Collective giving is having a moment in Philly - Generocity Philly

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Nov. 15, 2016 12:57 pm

Collective giving is having a moment in Philly

The new 100 Guys Who Care joins the ranks of Philadelphia Public School Giving Circle, 100 Women Philadelphia and several other homegrown giving circles.

Joe Witthohn (left) at a 100 Guys Who Care meeting.

(Courtesy photo)

On the heels of Philadelphia Public School Giving Circle, yet another collaborative giving group has joined Philly’s ranks.

100 Guys Who Care, similar to 100 Women, Impact100, Judy Wicks’ Circle of Aunts and Uncles and Women for Social Innovation, is a national organization that donates members’ money to local nonprofits using a giving circle model. The organization currently has about 50 chapters, including in Toronto and Boston.

Joe Witthohn was inspired to start a Philadelphia chapter of 100 Guys Who Care after attending a meeting in Boston. He said that as soon as he returned home, he made some calls to his friends, and about 20 people responded saying they were interested.

“A lot more people said they were willing to help than I thought there would be,” he said. “I was amazed of all the people of all sorts that immediately said, ‘Yes, I’m in.’”

Here’s how it works:

  • The group meets four times a year for about an hour each meeting to discuss local charities.
  • Three members have five minutes each to pitch an organization they’re passionate about.
  • The suggested donation is $100 per member, though the amount is not mandatory.
  • The money is pooled and members vote on sending the funds to an organization “where [the] amount raised really does make an enormous difference,” Witthohn wrote in an email.

Witthohn said the collective giving makes fundraising more accessible to a lot of people.

“It’s easy,” he said. “It’s not like a regular fundraising event. It’s people reaching in their own pockets that just want to get together to do something that doesn’t take a lot of time.”

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The volunteer-run group has no administrative costs, so 100 percent of the donations go to the selected charity. The website, name badges and other costs are paid for out-of-pocket by members who can spare the funds.

Witthohn said he reached out to some of the existing women’s groups for guidance.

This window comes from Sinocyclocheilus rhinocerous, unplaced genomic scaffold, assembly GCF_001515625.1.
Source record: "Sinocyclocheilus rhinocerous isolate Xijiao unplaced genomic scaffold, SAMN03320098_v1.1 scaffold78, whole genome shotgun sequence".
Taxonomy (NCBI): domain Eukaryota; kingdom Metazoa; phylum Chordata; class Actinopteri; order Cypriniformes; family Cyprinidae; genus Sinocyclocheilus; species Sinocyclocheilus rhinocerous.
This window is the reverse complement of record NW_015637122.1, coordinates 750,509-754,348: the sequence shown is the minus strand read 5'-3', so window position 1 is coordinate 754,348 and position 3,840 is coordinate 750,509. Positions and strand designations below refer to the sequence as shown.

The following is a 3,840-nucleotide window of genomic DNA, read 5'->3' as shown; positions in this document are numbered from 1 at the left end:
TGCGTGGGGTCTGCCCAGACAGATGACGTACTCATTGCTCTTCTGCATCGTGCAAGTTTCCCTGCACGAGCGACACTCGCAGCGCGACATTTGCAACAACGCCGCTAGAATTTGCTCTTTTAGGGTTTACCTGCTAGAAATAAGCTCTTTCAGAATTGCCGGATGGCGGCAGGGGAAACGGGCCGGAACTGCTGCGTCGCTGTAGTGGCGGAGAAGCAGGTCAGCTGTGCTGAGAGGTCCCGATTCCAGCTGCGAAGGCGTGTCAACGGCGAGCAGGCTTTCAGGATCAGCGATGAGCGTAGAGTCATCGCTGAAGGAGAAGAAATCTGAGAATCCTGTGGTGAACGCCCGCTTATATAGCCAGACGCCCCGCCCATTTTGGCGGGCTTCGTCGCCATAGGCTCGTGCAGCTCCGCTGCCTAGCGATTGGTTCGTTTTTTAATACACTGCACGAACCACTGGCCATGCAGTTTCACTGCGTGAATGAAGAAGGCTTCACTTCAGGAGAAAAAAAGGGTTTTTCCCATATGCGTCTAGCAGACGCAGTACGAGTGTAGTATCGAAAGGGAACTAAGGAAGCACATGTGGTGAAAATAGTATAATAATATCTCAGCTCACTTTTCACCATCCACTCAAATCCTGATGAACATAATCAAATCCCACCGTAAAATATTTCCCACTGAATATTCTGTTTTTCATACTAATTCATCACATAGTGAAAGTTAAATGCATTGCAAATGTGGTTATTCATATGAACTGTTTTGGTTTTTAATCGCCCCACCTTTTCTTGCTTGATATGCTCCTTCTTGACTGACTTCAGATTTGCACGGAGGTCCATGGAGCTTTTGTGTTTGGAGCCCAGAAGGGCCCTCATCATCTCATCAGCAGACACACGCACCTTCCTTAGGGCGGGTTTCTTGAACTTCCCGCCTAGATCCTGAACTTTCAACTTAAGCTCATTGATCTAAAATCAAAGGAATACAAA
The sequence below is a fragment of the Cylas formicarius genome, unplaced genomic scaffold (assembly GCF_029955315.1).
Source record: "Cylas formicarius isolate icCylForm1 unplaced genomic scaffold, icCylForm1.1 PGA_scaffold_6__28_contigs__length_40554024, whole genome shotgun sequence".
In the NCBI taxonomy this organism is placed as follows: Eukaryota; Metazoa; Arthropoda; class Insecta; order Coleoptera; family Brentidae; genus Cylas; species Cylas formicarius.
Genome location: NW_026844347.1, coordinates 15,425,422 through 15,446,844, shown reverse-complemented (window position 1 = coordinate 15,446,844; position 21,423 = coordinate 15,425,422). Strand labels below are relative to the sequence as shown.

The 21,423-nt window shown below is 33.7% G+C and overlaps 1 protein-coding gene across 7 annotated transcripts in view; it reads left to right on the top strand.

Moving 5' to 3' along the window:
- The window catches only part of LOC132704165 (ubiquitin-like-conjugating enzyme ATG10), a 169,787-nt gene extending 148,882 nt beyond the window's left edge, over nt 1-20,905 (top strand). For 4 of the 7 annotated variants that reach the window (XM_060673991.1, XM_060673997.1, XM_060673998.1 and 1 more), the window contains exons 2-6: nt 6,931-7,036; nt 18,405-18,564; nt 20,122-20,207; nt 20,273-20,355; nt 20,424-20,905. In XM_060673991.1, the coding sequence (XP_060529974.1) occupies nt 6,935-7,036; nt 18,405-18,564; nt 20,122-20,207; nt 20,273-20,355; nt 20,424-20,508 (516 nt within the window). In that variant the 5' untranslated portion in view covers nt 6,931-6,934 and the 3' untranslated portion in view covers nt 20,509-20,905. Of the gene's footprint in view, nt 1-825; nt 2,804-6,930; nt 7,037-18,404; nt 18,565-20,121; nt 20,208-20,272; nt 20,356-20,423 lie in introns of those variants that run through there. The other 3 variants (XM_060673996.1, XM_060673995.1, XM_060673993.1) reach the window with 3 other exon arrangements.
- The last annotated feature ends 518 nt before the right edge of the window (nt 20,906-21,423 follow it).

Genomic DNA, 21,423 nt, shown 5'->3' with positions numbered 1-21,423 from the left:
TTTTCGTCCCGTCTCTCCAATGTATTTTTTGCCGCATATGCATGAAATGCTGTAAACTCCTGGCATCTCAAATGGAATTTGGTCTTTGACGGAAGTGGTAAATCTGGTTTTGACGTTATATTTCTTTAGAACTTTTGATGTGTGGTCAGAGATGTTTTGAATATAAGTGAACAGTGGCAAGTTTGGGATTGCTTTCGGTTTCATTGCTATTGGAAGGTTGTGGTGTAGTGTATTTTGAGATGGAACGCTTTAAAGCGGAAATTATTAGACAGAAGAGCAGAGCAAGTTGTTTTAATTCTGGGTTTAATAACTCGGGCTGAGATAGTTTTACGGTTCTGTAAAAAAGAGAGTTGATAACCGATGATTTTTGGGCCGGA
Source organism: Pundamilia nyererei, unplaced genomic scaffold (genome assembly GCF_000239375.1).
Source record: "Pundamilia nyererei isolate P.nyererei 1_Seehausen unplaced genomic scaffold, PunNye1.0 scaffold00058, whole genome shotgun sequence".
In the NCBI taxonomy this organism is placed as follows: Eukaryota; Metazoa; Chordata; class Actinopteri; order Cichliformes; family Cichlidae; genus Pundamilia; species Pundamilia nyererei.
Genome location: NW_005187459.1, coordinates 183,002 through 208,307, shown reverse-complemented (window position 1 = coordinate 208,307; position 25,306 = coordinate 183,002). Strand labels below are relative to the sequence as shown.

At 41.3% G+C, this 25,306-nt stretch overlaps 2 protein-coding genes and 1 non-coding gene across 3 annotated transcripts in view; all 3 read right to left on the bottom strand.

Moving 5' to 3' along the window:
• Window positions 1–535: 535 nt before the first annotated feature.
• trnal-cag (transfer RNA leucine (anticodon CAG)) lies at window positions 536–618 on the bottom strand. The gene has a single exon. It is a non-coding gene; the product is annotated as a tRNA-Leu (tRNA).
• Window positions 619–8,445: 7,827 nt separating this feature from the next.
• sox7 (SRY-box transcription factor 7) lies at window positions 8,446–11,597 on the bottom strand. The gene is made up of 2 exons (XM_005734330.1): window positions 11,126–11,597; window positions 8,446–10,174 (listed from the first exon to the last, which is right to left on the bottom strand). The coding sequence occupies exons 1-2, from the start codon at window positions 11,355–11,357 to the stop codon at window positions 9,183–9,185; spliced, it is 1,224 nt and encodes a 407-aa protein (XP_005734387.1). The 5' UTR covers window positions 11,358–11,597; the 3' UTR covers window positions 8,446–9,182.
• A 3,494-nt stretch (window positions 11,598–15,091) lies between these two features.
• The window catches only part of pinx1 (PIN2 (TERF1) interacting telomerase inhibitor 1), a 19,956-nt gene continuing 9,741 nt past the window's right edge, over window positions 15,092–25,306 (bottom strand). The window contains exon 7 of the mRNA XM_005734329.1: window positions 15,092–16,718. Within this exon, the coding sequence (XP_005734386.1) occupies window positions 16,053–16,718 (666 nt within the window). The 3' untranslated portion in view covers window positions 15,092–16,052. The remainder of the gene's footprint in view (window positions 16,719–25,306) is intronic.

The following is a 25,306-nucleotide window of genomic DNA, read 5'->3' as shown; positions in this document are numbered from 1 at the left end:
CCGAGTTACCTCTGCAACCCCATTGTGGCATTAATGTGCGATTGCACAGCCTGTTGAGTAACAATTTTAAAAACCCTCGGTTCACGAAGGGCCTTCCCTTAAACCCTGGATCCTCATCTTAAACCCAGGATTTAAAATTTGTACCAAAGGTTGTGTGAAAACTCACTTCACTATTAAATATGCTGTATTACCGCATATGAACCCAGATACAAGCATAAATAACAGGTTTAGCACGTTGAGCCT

“The best advice I’ve received so far is to make sure to listen to the members [and] not to have three or four members try to take over and make all the decisions,” he said. “There are 100 guys that get to make the decisions … and no one feels left out.”

These types of groups with the collective giving model are popular because it’s a simple way for people to feel they’re making a positive impact.

Elizabeth Zack, founder of the 133-member Philadelphia chapter of 100 Women, said these types of groups with the collective giving model are popular because it’s a simple way for people to feel they’re making a positive impact. The gender split between groups isn’t about exclusion or negativity, but rather about “trying to do something good.”

“It seemed appealing to me to empower women,” she said. “Anyone who identifies as a woman would be welcome in the group.”

The Philadelphia chapter of 100 Guys currently has about 25 members and is primarily growing by word of mouth — it’s currently in its “discovery mode,” Witthohn said.

He said he sees the future of 100 Guys similar to that of the women’s groups: Several have grown so much that they’ve splintered off into the suburbs, including Bucks County, Lancaster, Chester County and MontCo.

A challenge is discovering which causes and organizations need funding in the first place.

“There are so many things that we’ve not aware of that we think the membership is going to open our eyes to,” he said. “There’s a lot of people in need and we’re a group of people that wants to find these needs and help in any way we can.”

Nonprofits, take note — there are a bunch of people out there who want to gift you their money.

The next meeting of 100 Guys Who Care is Jan. 10 at City Tavern.

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